EE278 Course Information: Winter 2010-2011

Handouts (lecture notes, homework)

Instructor Robert M. Gray
Email: rmgray at stanford.edu
Telephone: 650-723-4001
Office: Packard 261
Office hours: Tu 3:00-4:30, Th 2:30-4:00, and by appointment
Teaching Assistant Nadine Hussami
Email: nadinehu at stanford.edu
Telephone: TBA
Office hours: Wed 2-4 Packard 104
Course Administrator Kelly Yilmaz
Email: yilmaz at stanford.edu
Telephone: 650-723-4539
Fax: 650-724-3468
Office: Packard 259
Lectures TuTh 12:50-2:05pm, room 200-030
Problem Sessions TBD
Textbook Introduction to Statistical Signal Processing, Gray and Davisson, Cambridge University Press, Corrected paperback edition, 2010. http://ee.stanford.edu/~gray/sp.html.
Important note: Do not buy the 2004 hardcover edition. Either download the free pdf or buy the 2010 corrected paperback, ISBN 978-0-521-13182-7. The pdf and paperbook incorporate corrections made over several years.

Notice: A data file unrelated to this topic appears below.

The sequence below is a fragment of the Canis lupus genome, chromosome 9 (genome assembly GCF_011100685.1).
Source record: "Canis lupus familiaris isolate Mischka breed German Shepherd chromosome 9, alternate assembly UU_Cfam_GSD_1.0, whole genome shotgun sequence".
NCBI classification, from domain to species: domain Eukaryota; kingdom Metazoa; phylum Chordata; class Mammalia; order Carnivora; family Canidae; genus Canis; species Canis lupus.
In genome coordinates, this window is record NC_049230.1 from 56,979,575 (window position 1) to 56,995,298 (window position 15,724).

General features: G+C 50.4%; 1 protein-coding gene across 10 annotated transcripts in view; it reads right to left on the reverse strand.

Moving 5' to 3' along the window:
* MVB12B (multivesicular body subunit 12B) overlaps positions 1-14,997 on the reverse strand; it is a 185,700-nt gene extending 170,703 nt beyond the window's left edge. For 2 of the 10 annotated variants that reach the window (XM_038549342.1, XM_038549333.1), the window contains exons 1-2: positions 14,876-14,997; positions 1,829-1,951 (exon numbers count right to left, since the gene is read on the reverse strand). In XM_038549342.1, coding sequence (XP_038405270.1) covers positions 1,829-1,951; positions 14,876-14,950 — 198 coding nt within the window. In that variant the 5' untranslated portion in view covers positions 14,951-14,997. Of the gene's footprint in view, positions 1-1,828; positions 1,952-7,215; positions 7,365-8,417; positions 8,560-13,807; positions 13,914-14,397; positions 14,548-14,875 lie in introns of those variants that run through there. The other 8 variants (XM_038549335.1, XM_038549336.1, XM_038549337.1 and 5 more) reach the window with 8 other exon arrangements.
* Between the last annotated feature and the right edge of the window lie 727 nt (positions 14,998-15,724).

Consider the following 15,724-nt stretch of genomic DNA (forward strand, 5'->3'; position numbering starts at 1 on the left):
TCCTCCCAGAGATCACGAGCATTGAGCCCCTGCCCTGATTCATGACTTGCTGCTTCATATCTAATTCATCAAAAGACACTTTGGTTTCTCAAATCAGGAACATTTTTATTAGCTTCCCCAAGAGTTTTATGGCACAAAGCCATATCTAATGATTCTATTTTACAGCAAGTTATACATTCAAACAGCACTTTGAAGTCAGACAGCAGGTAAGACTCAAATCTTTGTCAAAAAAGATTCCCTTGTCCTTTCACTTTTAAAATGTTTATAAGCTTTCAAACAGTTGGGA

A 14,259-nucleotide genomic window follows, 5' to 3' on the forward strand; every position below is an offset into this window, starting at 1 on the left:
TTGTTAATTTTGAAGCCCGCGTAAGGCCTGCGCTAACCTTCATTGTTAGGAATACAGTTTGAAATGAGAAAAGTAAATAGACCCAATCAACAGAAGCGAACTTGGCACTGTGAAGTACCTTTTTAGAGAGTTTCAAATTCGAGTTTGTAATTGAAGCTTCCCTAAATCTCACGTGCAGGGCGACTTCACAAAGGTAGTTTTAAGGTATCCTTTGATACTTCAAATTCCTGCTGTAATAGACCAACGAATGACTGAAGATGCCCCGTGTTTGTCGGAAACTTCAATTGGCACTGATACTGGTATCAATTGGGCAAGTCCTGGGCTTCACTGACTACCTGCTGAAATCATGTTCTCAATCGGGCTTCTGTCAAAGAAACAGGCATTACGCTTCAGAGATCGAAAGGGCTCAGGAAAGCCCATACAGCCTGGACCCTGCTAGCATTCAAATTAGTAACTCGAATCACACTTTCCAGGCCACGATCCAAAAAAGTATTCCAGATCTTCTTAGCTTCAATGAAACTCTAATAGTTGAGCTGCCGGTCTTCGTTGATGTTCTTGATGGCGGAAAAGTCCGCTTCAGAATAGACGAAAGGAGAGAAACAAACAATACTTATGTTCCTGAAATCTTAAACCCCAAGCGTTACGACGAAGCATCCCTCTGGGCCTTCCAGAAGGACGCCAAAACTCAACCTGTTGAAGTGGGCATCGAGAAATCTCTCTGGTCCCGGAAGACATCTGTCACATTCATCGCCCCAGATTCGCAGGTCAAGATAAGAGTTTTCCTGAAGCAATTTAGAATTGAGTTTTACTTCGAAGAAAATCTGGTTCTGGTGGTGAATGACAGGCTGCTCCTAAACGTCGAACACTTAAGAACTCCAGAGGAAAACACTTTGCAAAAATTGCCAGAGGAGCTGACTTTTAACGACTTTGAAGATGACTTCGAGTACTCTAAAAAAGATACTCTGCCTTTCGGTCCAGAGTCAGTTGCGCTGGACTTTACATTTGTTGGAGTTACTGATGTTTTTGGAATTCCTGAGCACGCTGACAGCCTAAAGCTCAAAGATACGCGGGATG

Lecture notes will be handed out covering the material and will be made available at the handouts url above.

Syllabus Basic probability
Random variables, vectors, and processes
Time averages, expectations, and laws of large numbers
Stationarity, autocorrelation, and spectral analysis
Minimum mean squared error estimation, detection, and linear filtering
IID, Markov, independent increment, counting, Gaussian, and Poisson random processes
Homework Homework is assigned each Thursday and due the following Thursday by 5pm.

You are allowed and encouraged to work on the homework in small groups, but you must write your own homework to hand in. Late homework will not be accepted without prior approval.

Examinations You may bring a calculator. Cell phones must be turned off. Computers (laptops, notepads, etc.) are not allowed.

Midterm examination:
Tuesday, 8 February, 12:50-2:10pm.
Closed book except for one sheet (two sides) of notes.

Final examination:
Thursday, 17 March, 7:00-10:00pm.
Open course materials (course text, lecture notes, homework, solutions).

Grading 25% Homework assignments
30% Midterm examination
45% Final examination
Grades near borderlines may be adjusted by evidence of strong effort on the homework, improvement from midterm to final, participation in class, problem sessions, office hours.